Thinness and stunting are indicators of chronic malnutrition. Many studies in India found a prevalence of undernutrition more than 50%.[18],[19],[20] However, National Nutrition Survey (CNNS) reported different proportion of under-nutrition at different adolescents age with prevalence of under-nutrition highest at the age of 10 years(26%), which is less than what the present study determine (40%), also observed low mean BMI among boys as compared to girls similar to our study. Furthermore, the prevalence of overweight was found higher (6.9%) as compared to our study in CNNS (2016–2018).

Finding related to prevalence of undernutrition more in adolescents' boys as compared to adolescent girls was reported in many other studies as well.[22],[23] The greater prevalence of thinness among boys than girls is indicative of “biological fragility” of males as compared to their female counterparts.[24] We found a proportion of undernutrition less among children of professional mothers as compared to homemakers and unskilled mothers. It could be related to adequate income, good knowledge, and availability and access to balanced food that comes as the educational status increased.

Breakfast is one of the most integral components of an individual's diet, despite that breakfast skipping is widely prevalent in children and adolescents including the present study.[25] Breakfasts play an important role in good health and well-being of an individual. A systematic analysis,[26] which included studies across the world, found an association of breakfast skipping with overweight and obesity; studies included were mostly conducted in developed countries; the present study was conducted in slums setting where food insecurity, poor hygiene, infection, lower socioeconomic status are common and compensating skipped breakfast with energy-dense foods may not be possible for them. This could have been the reason for higher proportion of undernutrition observed among breakfast skippers contrary to studies elsewhere.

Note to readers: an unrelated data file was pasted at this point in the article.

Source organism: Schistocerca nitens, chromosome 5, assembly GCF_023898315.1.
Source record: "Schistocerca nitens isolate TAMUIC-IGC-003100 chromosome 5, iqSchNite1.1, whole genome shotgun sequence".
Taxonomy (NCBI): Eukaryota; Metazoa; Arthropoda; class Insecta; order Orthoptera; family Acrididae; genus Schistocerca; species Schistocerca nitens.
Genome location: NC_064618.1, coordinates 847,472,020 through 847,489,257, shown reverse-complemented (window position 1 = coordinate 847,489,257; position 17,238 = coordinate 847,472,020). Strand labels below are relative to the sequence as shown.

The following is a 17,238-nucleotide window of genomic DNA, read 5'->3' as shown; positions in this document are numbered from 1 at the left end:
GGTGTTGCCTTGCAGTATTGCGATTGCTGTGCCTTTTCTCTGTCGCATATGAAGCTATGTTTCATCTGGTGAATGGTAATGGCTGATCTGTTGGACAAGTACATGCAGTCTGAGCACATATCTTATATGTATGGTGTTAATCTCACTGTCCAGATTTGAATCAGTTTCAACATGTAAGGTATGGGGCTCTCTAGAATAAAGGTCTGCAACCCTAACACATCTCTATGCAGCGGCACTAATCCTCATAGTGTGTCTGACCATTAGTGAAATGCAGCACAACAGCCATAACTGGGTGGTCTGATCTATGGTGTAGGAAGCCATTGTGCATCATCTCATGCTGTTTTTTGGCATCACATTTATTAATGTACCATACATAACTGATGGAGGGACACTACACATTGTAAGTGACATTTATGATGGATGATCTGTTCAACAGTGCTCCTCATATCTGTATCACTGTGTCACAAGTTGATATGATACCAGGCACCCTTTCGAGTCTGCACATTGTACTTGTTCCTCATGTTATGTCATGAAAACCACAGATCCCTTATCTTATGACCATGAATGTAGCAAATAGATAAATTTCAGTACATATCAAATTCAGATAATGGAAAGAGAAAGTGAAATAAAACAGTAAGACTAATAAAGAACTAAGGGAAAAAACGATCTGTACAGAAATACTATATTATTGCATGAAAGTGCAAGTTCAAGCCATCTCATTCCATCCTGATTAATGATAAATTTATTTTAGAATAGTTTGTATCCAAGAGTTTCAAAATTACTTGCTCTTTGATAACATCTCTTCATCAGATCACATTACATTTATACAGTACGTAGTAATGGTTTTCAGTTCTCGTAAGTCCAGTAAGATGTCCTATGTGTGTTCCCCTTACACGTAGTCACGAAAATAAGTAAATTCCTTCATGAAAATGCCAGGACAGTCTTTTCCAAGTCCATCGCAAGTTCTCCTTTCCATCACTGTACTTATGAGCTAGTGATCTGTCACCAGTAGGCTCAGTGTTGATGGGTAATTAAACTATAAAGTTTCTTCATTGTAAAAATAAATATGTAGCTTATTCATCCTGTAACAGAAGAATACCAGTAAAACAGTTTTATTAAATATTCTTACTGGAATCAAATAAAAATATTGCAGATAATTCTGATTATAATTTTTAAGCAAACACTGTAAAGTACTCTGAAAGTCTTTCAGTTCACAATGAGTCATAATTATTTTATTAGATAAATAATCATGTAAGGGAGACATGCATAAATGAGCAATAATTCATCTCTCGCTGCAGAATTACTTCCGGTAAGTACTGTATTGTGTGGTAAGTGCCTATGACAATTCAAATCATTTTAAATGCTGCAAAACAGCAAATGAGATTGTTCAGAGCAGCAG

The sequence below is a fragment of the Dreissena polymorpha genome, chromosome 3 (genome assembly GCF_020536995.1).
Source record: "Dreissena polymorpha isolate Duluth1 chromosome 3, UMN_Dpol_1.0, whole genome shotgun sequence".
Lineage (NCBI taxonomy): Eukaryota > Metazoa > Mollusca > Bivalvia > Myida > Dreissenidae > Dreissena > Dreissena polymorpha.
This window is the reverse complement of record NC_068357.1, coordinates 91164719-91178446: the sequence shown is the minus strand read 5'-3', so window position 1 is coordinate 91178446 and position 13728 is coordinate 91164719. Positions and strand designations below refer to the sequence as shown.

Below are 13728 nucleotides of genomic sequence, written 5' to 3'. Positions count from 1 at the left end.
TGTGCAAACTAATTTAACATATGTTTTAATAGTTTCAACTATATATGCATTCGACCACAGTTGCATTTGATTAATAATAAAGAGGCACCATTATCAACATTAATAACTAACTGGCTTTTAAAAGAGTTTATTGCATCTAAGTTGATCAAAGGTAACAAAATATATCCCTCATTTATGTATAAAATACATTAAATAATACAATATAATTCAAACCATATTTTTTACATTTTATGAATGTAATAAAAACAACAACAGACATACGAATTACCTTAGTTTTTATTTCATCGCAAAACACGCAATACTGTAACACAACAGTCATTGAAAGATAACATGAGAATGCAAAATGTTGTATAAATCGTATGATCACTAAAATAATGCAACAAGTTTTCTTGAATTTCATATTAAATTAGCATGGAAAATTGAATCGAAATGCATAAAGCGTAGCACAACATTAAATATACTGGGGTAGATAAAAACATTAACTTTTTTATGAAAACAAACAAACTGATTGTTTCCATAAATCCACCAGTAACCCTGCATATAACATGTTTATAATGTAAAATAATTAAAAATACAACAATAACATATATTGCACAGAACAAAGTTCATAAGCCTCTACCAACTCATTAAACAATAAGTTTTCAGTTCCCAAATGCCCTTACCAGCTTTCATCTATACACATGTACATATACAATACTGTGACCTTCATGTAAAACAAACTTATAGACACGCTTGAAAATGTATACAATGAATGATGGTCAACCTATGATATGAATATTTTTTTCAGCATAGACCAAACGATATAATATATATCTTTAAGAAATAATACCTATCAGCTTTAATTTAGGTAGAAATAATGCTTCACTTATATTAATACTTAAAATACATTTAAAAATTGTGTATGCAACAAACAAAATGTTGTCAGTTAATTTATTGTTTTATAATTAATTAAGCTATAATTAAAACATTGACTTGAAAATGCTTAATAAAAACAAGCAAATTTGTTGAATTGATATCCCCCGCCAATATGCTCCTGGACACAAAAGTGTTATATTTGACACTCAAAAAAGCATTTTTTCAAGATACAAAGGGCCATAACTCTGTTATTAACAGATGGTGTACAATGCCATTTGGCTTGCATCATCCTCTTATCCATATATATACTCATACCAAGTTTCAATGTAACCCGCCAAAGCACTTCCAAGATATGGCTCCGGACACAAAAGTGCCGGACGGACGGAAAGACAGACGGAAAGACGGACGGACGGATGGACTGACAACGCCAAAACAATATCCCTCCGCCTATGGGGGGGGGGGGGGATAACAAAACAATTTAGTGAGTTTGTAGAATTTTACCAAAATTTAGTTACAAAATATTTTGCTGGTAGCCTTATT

We found around 60%–90% of the students had a habit of consuming UPF more than three times in a week; these Ultra Processed Foods are considered as empty calories and more consumption of these foods could pose a danger of acquiring micro-nutrients deficiency and later on risk of developing non communicable diseases. Furthermore, we observed that a very low proportion of students were taking fruits and vegetables as per the recommended amount.[15]

This shows a very serious picture of dietary behavior among adolescents with very less intake of protective food along with high consumption of UPF. A systematic review conducted by Keats et al. in 2018[27] to see the dietary practice of adolescent girls in low- and middle-income countries found 25 published articles showing low recommended intake of fruits and vegetables as high as 97% in Southeast Asian countries.

Furthermore, the Global School-Based Student Health Survey in Africa, Asia, Oceania, and Latin America conducted between 2008 and 2015 found infrequently consumption of fruits and vegetables and frequently consumption of carbonated soft drinks.[28]

The proportion of undernutrition was found more in those who consumed UPF with increased frequency; fast foods are usually associated with increased incidence of overweight and obesity; but the quantity, quality, and type of fast food are very important while searching the cause of under-nutrition in the present setting that is schools in slum setting and that need to be understood.

Personal hygiene plays an important role in nutrition, a widely accepted fact that unhygienic conditions lead to infections that in turn lead to undernutrition and the vicious cycle continues. Studies conducted in Indian setting reported an association between infrequent handwashing with undernutrition similar to the present study.[29],[30]

Adolescent age is the formative years of their life; Dietary habits and personal hygiene practices embraced during adolescents period play a vital role in their future health. Hence, promoting healthy behavior in school setting is an excellent opportunity to incorporate knowledge and skills in students along with health education. The government has taken many initiatives, but there should be health policy at school level with involvement of teachers, parents, and students. There is need to have regulation from administrative side to stop the selling of UPF items in and around school campus. Along with that policy is needed to promote availability of healthy food option at school to prevent malnutrition. It will help in promoting healthy behavior with reduction in undernutrition.